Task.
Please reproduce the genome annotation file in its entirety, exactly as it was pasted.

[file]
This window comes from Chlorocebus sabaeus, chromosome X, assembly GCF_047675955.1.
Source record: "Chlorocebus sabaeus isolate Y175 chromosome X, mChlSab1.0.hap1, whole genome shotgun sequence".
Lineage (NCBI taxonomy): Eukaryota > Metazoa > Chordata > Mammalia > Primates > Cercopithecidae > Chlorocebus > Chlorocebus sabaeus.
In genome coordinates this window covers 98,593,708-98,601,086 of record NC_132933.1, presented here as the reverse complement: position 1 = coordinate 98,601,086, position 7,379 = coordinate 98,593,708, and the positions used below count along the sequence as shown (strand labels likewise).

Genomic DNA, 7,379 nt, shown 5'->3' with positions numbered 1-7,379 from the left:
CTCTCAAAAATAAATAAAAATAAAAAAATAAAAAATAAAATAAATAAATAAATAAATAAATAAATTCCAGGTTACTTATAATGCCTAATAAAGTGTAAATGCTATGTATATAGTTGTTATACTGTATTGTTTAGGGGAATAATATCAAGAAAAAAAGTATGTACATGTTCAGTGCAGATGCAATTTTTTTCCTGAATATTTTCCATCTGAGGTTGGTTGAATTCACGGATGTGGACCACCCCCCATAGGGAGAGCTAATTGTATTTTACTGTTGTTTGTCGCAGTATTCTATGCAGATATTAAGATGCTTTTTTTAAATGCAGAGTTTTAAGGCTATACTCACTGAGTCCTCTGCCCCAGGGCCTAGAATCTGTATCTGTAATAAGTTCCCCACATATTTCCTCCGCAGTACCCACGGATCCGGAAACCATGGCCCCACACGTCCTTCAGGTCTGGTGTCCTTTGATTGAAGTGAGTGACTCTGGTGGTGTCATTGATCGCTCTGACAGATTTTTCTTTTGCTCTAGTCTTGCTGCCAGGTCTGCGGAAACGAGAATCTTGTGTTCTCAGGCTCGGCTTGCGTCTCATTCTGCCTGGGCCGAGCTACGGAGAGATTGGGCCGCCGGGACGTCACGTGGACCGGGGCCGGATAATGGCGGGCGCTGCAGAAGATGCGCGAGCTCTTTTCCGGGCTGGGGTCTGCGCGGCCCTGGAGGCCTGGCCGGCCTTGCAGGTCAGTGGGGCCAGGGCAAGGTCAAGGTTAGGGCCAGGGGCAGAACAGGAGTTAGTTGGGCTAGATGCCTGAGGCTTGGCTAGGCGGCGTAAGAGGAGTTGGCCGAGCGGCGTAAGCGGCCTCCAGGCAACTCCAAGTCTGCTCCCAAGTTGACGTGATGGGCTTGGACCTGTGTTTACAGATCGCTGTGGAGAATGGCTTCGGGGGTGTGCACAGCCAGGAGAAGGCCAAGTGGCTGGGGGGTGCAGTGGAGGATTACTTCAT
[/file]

This window comes from Chlorocebus sabaeus, chromosome X, assembly GCF_047675955.1.
Source record: "Chlorocebus sabaeus isolate Y175 chromosome X, mChlSab1.0.hap1, whole genome shotgun sequence".
Lineage (NCBI taxonomy): Eukaryota > Metazoa > Chordata > Mammalia > Primates > Cercopithecidae > Chlorocebus > Chlorocebus sabaeus.
In genome coordinates this window covers 98,593,708-98,601,086 of record NC_132933.1, presented here as the reverse complement: position 1 = coordinate 98,601,086, position 7,379 = coordinate 98,593,708, and the positions used below count along the sequence as shown (strand labels likewise).

Genomic DNA, 7,379 nt, shown 5'->3' with positions numbered 1-7,379 from the left:
CTCTCAAAAATAAATAAAAATAAAAAAATAAAAAATAAAATAAATAAATAAATAAATAAATAAATTCCAGGTTACTTATAATGCCTAATAAAGTGTAAATGCTATGTATATAGTTGTTATACTGTATTGTTTAGGGGAATAATATCAAGAAAAAAAGTATGTACATGTTCAGTGCAGATGCAATTTTTTTCCTGAATATTTTCCATCTGAGGTTGGTTGAATTCACGGATGTGGACCACCCCCCATAGGGAGAGCTAATTGTATTTTACTGTTGTTTGTCGCAGTATTCTATGCAGATATTAAGATGCTTTTTTTAAATGCAGAGTTTTAAGGCTATACTCACTGAGTCCTCTGCCCCAGGGCCTAGAATCTGTATCTGTAATAAGTTCCCCACATATTTCCTCCGCAGTACCCACGGATCCGGAAACCATGGCCCCACACGTCCTTCAGGTCTGGTGTCCTTTGATTGAAGTGAGTGACTCTGGTGGTGTCATTGATCGCTCTGACAGATTTTTCTTTTGCTCTAGTCTTGCTGCCAGGTCTGCGGAAACGAGAATCTTGTGTTCTCAGGCTCGGCTTGCGTCTCATTCTGCCTGGGCCGAGCTACGGAGAGATTGGGCCGCCGGGACGTCACGTGGACCGGGGCCGGATAATGGCGGGCGCTGCAGAAGATGCGCGAGCTCTTTTCCGGGCTGGGGTCTGCGCGGCCCTGGAGGCCTGGCCGGCCTTGCAGGTCAGTGGGGCCAGGGCAAGGTCAAGGTTAGGGCCAGGGGCAGAACAGGAGTTAGTTGGGCTAGATGCCTGAGGCTTGGCTAGGCGGCGTAAGAGGAGTTGGCCGAGCGGCGTAAGCGGCCTCCAGGCAACTCCAAGTCTGCTCCCAAGTTGACGTGATGGGCTTGGACCTGTGTTTACAGATCGCTGTGGAGAATGGCTTCGGGGGTGTGCACAGCCAGGAGAAGGCCAAGTGGCTGGGGGGTGCAGTGGAGGATTACTTCAT